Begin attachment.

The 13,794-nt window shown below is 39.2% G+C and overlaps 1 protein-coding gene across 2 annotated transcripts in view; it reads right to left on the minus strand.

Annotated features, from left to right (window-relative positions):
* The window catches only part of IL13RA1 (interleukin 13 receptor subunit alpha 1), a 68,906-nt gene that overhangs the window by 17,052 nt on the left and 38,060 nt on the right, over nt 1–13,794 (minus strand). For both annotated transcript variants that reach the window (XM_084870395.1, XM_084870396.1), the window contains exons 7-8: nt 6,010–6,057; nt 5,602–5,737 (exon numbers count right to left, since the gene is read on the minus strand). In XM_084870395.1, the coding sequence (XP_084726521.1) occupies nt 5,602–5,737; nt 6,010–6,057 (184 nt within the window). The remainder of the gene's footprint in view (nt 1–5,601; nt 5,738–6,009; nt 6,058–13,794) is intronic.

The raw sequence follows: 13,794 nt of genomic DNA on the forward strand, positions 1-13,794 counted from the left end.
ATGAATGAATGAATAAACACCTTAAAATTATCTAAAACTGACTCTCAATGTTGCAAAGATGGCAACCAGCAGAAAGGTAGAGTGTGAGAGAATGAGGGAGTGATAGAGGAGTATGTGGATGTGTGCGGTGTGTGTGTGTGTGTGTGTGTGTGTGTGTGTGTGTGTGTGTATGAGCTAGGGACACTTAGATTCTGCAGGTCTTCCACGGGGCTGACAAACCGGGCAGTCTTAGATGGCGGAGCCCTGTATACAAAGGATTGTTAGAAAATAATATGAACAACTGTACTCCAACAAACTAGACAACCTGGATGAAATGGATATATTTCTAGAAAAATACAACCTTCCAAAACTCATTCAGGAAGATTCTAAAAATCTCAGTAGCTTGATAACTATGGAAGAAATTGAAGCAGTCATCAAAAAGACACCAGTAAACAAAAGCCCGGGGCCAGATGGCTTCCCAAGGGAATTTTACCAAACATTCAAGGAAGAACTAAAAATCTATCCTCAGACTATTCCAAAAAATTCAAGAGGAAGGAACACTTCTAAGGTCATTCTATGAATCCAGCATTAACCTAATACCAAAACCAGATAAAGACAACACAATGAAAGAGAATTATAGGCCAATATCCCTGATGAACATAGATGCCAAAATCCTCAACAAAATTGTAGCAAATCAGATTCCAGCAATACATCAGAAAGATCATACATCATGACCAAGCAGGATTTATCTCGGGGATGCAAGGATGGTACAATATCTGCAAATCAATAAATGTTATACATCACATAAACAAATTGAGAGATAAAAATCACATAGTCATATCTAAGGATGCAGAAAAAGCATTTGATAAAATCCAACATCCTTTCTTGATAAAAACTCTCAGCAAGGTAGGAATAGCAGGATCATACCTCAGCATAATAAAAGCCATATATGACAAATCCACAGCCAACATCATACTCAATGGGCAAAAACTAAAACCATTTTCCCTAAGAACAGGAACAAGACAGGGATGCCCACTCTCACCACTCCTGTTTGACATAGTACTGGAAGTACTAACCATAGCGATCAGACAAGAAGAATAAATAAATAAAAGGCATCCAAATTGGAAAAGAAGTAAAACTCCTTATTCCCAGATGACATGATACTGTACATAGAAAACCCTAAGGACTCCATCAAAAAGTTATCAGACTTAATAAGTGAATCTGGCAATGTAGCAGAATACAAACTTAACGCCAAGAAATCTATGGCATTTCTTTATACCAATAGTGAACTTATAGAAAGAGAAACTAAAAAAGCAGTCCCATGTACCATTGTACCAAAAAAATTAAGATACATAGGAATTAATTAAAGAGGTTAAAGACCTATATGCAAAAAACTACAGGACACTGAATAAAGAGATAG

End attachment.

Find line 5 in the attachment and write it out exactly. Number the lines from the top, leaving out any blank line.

ATGAATGAATGAATAAACACCTTAAAATTATCTAAAACTGACTCTCAATGTTGCAAAGATGGCAACCAGCAGAAAGGTAGAGTGTGAGAGAATGAGGGAGTGATAGAGGAGTATGTGGATGTGTGCGGTGTGTGTGTGTGTGTGTGTGTGTGTGTGTGTGTGTGTGTGTATGAGCTAGGGACACTTAGATTCTGCAGGTCTTCCACGGGGCTGACAAACCGGGCAGTCTTAGATGGCGGAGCCCTGTATACAAAGGATTGTTAGAAAATAATATGAACAACTGTACTCCAACAAACTAGACAACCTGGATGAAATGGATATATTTCTAGAAAAATACAACCTTCCAAAACTCATTCAGGAAGATTCTAAAAATCTCAGTAGCTTGATAACTATGGAAGAAATTGAAGCAGTCATCAAAAAGACACCAGTAAACAAAAGCCCGGGGCCAGATGGCTTCCCAAGGGAATTTTACCAAACATTCAAGGAAGAACTAAAAATCTATCCTCAGACTATTCCAAAAAATTCAAGAGGAAGGAACACTTCTAAGGTCATTCTATGAATCCAGCATTAACCTAATACCAAAACCAGATAAAGACAACACAATGAAAGAGAATTATAGGCCAATATCCCTGATGAACATAGATGCCAAAATCCTCAACAAAATTGTAGCAAATCAGATTCCAGCAATACATCAGAAAGATCATACATCATGACCAAGCAGGATTTATCTCGGGGATGCAAGGATGGTACAATATCTGCAAATCAATAAATGTTATACATCACATAAACAAATTGAGAGATAAAAATCACATAGTCATATCTAAGGATGCAGAAAAAGCATTTGATAAAATCCAACATCCTTTCTTGATAAAAACTCTCAGCAAGGTAGGAATAGCAGGATCATACCTCAGCATAATAAAAGCCATATATGACAAATCCACAGCCAACATCATACTCAATGGGCAAAAACTAAAACCATTTTCCCTAAGAACAGGAACAAGACAGGGATGCCCACTCTCACCACTCCTGTTTGACATAGTACTGGAAGTACTAACCATAGCGATCAGACAAGAAGAATAAATAAATAAAAGGCATCCAAATTGGAAAAGAAGTAAAACTCCTTATTCCCAGATGACATGATACTGTACATAGAAAACCCTAAGGACTCCATCAAAAAGTTATCAGACTTAATAAGTGAATCTGGCAATGTAGCAGAATACAAACTTAACGCCAAGAAATCTATGGCATTTCTTTATACCAATAGTGAACTTATAGAAAGAGAAACTAAAAAAGCAGTCCCATGTACCATTGTACCAAAAAAATTAAGATACATAGGAATTAATTAAAGAGGTTAAAGACCTATATGCAAAAAACTACAGGACACTGAATAAAGAGATAG